Colombia has seen more than 50 years of armed conflict that has left eight million people dead, displaced or wounded. But in 2016 a deal was reached between the Colombian government and the Revolutionary Armed Forces of Colombia (FARC), which aimed to lead to a ceasefire, and ultimately peace, between the two parties.
The biggest challenge in the negotiating process was establishing trust. This was especially true as Colombians continued to be killed and injured by some of the deadliest weapons of the conflict: landmines.
The EU’s Instrument contributing to Stability and Peace (IcSP) supported a key pilot project dealing with both of these issues at once. The initiative proved that all sides could work together on a practical issue that also brought clear benefits for local communities by removing the landmines and also building the trust necessary for a broader peace agreement.
The project took place in two remote villages in the most heavily mined areas of the country: El Orejón, in the Antioquia region, and Santa Helena, in the Meta region. The work began with joint analysis of the situation on the ground that involved the communities in El Orejón and Santa Helena allowing the project team to establish links to local authorities and building political trust for the work.
Government officials, Colombian soldiers and FARC members then worked together to identify and remove the mines. This joint effort was crucial. The combination of former FARC soldiers, with their knowledge of where mines had been planted, with the technical expertise of the government, was indispensable.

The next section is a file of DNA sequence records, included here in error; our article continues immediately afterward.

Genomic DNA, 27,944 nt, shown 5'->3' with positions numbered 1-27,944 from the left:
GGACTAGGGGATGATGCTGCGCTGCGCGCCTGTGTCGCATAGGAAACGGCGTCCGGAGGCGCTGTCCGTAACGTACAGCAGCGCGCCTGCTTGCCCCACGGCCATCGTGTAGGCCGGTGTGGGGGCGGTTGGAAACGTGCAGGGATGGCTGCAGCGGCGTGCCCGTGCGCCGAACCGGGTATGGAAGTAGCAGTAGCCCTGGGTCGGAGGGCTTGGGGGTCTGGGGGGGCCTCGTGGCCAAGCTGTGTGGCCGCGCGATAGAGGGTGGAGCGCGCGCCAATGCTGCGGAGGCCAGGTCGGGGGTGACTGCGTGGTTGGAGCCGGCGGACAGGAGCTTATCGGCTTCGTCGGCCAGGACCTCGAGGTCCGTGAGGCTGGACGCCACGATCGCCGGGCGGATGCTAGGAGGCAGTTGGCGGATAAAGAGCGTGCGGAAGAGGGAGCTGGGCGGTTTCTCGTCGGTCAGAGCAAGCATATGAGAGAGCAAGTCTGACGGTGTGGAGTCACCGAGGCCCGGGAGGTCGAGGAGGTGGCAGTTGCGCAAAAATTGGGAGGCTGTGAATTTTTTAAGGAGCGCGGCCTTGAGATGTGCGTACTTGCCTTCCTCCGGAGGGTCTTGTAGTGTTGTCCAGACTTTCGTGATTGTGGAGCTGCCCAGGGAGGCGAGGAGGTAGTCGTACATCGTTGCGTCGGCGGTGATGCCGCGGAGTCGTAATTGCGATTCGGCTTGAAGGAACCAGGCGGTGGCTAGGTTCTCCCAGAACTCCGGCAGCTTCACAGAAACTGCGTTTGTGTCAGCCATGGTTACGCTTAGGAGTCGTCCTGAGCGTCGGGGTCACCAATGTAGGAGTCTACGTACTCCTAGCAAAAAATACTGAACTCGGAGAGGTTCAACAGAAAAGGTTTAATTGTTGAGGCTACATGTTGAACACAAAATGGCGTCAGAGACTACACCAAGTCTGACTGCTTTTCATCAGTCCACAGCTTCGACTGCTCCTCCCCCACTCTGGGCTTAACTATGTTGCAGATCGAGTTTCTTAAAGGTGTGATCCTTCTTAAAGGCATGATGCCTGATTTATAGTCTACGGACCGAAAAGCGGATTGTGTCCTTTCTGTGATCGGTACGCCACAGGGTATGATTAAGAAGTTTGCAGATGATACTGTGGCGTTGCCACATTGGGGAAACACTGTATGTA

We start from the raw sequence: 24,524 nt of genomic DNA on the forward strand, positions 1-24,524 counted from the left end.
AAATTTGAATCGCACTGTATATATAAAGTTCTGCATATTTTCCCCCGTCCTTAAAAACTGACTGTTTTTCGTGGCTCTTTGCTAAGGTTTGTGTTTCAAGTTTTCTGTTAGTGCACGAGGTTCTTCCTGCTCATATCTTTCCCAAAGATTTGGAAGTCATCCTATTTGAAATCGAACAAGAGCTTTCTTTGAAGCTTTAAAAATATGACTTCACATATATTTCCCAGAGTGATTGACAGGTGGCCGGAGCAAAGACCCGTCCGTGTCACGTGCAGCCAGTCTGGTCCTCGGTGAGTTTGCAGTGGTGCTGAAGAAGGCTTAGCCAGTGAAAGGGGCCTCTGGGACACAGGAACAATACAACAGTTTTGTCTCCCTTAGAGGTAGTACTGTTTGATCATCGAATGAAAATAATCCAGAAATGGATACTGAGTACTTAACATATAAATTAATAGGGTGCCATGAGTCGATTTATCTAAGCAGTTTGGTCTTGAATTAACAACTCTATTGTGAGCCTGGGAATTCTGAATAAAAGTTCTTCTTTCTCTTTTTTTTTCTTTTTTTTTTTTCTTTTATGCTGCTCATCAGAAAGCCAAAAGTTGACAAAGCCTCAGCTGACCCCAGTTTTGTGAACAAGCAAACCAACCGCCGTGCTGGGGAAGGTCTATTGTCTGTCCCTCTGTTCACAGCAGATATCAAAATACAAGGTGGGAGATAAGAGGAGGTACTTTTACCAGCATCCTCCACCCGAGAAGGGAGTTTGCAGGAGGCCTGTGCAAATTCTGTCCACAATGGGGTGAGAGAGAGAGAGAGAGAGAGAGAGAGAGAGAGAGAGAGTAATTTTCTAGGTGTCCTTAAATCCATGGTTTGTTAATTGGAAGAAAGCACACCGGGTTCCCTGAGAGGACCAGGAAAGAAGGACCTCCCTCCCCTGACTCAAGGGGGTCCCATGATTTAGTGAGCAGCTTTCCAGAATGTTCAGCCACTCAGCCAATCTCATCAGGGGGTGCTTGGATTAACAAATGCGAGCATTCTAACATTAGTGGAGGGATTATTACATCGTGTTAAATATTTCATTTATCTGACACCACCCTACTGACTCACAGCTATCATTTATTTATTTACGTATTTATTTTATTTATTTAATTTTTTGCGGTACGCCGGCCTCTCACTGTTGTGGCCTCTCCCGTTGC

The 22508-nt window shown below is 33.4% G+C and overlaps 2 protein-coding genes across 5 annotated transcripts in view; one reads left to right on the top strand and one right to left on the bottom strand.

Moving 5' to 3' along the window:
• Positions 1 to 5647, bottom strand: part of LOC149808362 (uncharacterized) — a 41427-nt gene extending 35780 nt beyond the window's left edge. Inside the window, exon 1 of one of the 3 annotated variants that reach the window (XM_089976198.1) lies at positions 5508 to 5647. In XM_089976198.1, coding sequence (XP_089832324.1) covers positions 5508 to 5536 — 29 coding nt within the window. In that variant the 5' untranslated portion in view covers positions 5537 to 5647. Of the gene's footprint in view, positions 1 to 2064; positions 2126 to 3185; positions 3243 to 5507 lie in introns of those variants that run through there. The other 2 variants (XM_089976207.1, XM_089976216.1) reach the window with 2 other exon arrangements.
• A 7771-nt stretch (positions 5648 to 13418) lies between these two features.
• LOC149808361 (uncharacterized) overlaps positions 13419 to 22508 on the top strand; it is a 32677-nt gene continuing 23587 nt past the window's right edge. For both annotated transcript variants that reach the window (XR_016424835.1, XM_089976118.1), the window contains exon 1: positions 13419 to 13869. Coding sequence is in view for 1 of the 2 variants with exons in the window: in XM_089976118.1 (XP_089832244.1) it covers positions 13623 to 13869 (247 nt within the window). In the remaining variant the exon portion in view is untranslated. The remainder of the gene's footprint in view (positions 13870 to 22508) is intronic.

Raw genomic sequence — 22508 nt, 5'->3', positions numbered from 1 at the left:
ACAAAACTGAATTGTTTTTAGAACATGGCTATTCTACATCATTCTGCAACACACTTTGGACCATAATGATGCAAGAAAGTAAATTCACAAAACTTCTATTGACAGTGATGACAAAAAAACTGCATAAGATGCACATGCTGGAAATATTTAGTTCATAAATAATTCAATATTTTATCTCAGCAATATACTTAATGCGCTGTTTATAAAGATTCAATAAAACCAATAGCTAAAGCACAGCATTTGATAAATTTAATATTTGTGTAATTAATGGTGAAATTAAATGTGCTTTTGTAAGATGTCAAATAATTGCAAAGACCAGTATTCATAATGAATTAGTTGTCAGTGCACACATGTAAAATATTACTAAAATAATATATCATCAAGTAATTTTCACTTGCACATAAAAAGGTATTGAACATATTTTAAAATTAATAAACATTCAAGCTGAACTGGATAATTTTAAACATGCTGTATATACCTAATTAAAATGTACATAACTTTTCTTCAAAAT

The project also provided new skills to the community, and improved its relationship with government institutions. These have now begun to provide socio-economic, health, education, victim and infrastructure assistance to what had been historically isolated areas.
Eugenia Holguín is the president of the local community association in El Orejón and says that the project has created a big impact: “It changed El Orejón. Now we have a new school, and a new community house as well. Now, we do not live in fear anymore.”
The IcSP-funded project was effectively an entry point for the Colombian state to reach communities who had considered themselves abandoned. And after the experience of the demining work, other government departments began making proposals for health care, education and infrastructure projects.
The work was also a technical success. It is helping to establish new standards in Colombia, including the use of mechanical demining equipment, the development of environmental rules, and procedures for medical evacuations.
For more information, read the full project fiche by clicking here.